Gulf South - The Gulf Coast Center for Law & Policy proudly announces its 2014 Class of Gulf Guardian Fellows. Five leaders submitted ideas that make progress toward restoring the humanity of marginalized communities in the Gulf South while honoring the work that strengthens the broader Gulf South ecology.
The Gulf Guardian Fellowship is a 12 month program that aims to strengthen social and ecological equity in the Gulf South. Fellowship awards are meant honor and support community members working to address root-causes, immediate consequences or long-term impacts of inequality or climate change in Texas, Louisiana, Mississippi, Alabama and Florida.
The Gulf Guardian Fellowship is a new initiative of the Gulf Coast Center for Law & Policy (GCCLP), a regional justice center working with southern communities on the frontline of climate change. "This Gulf Guardian Fellowship welcomed applicants from diverse perspectives, experiences and backgrounds to apply, said Colette Pichon Battle, Executive Director of the Gulf Coast Center for Law & Policy. "Our vision is to support diverse leaders engaging in work that restores the humanity of marginalized communities in the Gulf South while honoring the work that strengthens broader Gulf South ecology."
The Gulf Guardian fellowship aims to support various approaches to building social and ecological equity by honoring community leaders working to address the long-term impacts of inequality and climate change.
Leaders from the five Gulf South states made up the regional Selection Committee that met in Slidell, Louisiana in early September to select five fellows from just under 300 applications submitted. After an arduous process of much discussion, the selection committee and the Gulf Coast Center for Law & Policy are pleased to announce the following 2014 Gulf Guardian Fellows:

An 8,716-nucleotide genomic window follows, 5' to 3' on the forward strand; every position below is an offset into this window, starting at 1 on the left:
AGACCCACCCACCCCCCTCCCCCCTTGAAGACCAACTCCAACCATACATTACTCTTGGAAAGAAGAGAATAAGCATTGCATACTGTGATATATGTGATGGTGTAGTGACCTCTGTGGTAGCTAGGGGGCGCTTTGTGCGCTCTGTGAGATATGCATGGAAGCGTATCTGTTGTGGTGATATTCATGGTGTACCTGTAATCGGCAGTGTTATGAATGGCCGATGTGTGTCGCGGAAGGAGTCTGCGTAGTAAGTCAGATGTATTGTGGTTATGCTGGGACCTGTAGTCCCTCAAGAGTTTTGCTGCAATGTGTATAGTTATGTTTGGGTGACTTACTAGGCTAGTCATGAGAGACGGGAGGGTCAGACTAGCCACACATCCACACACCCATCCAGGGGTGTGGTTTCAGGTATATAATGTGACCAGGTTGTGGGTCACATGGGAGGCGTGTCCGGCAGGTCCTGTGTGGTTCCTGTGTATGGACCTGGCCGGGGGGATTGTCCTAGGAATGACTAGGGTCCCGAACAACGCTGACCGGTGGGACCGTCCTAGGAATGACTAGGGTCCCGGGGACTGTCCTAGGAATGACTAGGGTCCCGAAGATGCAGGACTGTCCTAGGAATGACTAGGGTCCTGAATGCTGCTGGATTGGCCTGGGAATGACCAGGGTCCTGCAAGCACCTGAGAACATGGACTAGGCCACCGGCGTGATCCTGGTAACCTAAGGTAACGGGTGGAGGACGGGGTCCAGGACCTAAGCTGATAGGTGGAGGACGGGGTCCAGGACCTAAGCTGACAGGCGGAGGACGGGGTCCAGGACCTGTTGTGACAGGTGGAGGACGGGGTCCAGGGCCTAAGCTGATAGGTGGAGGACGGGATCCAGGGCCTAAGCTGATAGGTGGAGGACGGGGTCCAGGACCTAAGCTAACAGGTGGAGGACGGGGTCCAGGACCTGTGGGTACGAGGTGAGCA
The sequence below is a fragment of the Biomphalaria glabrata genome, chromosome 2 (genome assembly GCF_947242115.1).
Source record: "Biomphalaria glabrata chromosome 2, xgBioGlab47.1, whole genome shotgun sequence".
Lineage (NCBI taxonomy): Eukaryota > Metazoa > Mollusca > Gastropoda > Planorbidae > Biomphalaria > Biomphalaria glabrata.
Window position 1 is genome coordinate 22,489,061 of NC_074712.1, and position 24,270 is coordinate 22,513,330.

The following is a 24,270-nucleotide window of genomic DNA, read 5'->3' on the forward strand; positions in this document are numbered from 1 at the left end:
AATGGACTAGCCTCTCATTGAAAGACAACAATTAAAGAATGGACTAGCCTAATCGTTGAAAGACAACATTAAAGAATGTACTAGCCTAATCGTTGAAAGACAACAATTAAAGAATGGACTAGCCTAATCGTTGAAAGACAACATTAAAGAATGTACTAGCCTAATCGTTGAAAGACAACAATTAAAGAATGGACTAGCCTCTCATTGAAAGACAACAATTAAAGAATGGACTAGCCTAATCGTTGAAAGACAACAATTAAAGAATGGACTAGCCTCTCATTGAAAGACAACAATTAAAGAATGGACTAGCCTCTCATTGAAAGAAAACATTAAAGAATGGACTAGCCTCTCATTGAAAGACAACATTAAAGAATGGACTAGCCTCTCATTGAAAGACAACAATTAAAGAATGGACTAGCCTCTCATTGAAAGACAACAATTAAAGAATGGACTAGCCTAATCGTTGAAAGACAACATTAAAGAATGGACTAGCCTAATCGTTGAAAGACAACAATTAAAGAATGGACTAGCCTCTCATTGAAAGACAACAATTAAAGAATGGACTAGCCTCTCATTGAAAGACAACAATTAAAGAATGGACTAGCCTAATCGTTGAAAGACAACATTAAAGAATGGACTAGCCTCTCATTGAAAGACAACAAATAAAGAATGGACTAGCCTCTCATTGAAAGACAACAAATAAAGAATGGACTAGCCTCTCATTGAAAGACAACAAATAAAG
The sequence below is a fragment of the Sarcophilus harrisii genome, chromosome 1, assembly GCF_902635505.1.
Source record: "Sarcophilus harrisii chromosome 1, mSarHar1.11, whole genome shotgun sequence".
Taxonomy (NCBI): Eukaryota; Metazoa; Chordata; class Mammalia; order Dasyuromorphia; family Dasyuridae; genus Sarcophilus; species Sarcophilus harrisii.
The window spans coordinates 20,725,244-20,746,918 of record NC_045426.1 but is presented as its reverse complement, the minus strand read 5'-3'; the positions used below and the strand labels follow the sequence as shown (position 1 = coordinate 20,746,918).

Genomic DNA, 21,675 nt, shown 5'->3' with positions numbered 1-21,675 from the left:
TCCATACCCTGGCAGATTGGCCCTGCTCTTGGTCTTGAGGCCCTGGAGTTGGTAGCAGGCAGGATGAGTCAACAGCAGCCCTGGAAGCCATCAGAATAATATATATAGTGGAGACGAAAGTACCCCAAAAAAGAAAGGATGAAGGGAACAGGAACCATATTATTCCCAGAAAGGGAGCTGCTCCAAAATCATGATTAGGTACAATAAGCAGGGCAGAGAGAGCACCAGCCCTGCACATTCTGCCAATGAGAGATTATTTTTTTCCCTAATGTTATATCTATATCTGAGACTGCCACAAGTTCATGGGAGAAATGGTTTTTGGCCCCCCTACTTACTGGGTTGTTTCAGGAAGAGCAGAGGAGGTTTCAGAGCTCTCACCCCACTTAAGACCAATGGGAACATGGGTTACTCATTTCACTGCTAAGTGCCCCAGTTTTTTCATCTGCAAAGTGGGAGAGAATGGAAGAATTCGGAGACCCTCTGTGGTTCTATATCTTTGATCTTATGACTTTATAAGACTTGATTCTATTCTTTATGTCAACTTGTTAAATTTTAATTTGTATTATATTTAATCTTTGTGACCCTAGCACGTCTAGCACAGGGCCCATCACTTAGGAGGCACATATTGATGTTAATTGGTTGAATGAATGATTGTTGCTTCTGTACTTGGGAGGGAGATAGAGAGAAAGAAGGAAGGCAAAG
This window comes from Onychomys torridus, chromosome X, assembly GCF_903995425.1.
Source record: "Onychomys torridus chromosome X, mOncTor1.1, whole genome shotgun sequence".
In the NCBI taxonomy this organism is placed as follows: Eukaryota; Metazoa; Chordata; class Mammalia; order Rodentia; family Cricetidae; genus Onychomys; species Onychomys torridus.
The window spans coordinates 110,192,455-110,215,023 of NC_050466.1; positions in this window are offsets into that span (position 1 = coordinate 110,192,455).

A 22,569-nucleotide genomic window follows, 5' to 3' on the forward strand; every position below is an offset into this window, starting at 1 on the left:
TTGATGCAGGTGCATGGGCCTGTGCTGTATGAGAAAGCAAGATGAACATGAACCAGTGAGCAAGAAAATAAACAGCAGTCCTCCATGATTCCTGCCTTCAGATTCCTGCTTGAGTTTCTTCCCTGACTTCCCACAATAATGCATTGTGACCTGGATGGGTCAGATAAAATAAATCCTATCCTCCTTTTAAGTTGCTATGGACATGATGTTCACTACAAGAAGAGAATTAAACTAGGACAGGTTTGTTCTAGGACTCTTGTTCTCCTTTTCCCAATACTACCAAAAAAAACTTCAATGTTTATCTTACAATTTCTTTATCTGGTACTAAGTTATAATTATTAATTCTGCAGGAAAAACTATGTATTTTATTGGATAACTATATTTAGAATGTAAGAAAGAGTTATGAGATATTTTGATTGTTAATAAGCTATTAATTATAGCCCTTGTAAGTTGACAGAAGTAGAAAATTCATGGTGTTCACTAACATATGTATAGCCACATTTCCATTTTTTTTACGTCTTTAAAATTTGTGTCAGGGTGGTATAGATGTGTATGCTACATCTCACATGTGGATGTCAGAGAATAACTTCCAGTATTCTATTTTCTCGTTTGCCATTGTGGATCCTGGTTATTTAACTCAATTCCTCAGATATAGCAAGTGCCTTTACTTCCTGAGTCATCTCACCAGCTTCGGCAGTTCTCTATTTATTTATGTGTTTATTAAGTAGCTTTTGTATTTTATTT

- Pandwe Gibson, Miami, Florida (Social Entrepreneur)
- Joel Lewis, Mobile, Alabama (University of South Alabama)
- Ya-Sin Shabazz, Biloxi, Mississippi (Hijira House)
- Bette Billiot, Houma, Louisiana (United Houma Nation)
- Jorge Lugo, Houston, Texas (Artist/Activist)
To be selected, applicants had to be 18 years of age or older and residing in Texas, Louisiana, Mississippi, Alabama, or Florida. Selection priority was given to Individuals working on climate, environment, economic justice, or social justice issues for at least 2 years and to those who showed a history of collaborative work. Selected fellows receive a $40,000 stipend and attend training and retreats designed for collective learning, cross-sector networking, collaborative strategy and leadership development.
About the Gulf Coast Center for Law & Policy (GCCLP):The Gulf Coast Center for Law & Policy is a non-profit, public interest law firm and justice center with a mission to build, serve and advocate for structural shifts that promote equity in law, society and community. GCCLP envisions social, economic and political systems that promote equity and justice for all people. GCCLP's long-term work addresses intersecting visions of Climate Justice, Migrant Rights, Land Sovereignty and Economic Opportunity for Gulf Coast communities on the frontlines of climate change. Through human rights-based legal services, community leadership development and advocacy, GCCLP promotes structural equity in the laws, policies and practices that impact Gulf South communities on the frontlines of climate change.